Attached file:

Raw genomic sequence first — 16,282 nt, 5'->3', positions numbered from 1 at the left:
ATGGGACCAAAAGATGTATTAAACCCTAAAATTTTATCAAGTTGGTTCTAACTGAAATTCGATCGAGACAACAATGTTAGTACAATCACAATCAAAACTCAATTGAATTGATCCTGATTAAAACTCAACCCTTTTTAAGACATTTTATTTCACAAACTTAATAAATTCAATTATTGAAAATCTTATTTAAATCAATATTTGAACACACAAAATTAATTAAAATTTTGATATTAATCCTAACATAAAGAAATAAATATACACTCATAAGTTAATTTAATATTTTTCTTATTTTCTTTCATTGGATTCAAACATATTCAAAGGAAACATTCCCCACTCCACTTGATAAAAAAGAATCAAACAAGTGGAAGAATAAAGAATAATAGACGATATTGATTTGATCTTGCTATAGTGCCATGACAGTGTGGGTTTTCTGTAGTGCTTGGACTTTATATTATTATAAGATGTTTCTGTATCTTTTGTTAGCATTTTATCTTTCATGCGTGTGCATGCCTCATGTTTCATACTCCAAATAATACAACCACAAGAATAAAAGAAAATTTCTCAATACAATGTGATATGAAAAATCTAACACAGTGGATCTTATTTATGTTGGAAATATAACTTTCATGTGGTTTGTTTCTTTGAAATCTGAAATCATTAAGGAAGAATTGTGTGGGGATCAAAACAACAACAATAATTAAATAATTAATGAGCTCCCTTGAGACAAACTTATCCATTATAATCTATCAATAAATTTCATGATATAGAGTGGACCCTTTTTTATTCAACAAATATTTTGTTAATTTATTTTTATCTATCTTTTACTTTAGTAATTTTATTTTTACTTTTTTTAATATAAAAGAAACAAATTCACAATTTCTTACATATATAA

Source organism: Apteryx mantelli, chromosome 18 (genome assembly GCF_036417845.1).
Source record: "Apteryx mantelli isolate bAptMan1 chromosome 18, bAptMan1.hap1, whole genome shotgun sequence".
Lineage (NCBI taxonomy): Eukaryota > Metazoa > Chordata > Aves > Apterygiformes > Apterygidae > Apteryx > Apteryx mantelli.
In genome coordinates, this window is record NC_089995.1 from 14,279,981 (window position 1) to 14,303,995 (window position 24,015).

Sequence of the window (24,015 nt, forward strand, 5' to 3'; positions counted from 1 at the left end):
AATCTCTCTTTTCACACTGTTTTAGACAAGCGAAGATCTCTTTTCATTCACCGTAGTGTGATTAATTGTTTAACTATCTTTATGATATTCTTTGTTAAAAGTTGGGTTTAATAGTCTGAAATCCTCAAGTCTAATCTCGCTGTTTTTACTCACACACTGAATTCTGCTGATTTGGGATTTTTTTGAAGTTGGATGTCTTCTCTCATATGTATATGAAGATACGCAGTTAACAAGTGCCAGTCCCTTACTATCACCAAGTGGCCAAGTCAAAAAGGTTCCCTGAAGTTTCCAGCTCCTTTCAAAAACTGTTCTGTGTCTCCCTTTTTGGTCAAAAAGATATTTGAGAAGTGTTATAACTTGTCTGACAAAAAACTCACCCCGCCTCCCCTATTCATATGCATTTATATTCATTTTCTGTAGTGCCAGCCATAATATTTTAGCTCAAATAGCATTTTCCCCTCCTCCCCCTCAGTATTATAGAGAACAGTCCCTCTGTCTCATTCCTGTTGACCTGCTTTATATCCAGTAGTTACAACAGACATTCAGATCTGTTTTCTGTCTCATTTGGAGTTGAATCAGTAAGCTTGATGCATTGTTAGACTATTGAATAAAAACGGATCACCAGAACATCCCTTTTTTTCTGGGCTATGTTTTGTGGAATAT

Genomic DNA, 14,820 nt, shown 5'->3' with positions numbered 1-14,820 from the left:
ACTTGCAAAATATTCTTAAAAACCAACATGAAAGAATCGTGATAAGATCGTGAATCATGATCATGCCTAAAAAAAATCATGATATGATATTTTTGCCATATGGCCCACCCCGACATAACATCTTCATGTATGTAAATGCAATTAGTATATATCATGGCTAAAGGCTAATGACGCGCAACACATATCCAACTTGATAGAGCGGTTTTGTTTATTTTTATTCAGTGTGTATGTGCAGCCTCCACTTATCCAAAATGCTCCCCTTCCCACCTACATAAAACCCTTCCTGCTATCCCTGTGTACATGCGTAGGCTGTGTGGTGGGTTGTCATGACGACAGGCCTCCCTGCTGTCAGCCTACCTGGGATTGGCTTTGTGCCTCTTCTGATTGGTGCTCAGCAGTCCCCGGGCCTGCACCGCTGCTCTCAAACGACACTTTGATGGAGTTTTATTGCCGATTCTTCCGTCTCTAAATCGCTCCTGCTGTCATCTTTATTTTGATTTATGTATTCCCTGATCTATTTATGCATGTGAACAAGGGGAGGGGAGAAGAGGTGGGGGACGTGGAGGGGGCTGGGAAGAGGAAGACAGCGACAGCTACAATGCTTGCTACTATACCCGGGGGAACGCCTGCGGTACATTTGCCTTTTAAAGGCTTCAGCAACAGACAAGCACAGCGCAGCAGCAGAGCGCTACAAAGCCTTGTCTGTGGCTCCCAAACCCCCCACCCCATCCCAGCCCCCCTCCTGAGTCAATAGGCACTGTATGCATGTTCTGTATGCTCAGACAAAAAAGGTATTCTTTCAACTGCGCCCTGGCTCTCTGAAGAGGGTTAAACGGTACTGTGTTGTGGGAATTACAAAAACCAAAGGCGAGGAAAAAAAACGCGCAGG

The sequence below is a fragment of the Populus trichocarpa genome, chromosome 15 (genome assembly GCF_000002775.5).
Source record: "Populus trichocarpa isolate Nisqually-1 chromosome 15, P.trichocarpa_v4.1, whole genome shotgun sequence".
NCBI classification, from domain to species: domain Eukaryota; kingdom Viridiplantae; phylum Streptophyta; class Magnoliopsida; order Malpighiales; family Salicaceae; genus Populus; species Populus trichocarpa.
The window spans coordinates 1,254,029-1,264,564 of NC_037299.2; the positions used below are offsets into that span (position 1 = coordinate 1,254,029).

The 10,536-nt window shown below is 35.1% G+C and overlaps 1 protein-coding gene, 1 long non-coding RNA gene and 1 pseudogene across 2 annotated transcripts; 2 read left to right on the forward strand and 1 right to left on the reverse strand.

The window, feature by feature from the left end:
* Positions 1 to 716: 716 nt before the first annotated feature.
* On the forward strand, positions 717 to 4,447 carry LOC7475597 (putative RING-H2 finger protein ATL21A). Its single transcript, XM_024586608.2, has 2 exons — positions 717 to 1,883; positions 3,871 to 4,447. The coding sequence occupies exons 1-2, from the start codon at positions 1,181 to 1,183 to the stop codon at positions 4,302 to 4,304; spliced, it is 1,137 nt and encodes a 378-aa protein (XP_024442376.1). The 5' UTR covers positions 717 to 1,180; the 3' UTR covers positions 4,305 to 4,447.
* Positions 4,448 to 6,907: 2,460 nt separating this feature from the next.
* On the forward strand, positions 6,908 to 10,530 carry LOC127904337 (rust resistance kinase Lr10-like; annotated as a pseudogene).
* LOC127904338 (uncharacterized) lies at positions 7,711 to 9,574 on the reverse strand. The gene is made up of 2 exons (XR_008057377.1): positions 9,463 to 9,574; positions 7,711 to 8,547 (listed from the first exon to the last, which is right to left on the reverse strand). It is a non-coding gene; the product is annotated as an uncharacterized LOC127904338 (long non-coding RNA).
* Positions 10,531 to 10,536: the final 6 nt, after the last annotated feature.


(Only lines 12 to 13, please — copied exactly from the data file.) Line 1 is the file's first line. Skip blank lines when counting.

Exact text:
Source record: "Populus trichocarpa isolate Nisqually-1 chromosome 15, P.trichocarpa_v4.1, whole genome shotgun sequence".
NCBI classification, from domain to species: domain Eukaryota; kingdom Viridiplantae; phylum Streptophyta; class Magnoliopsida; order Malpighiales; family Salicaceae; genus Populus; species Populus trichocarpa.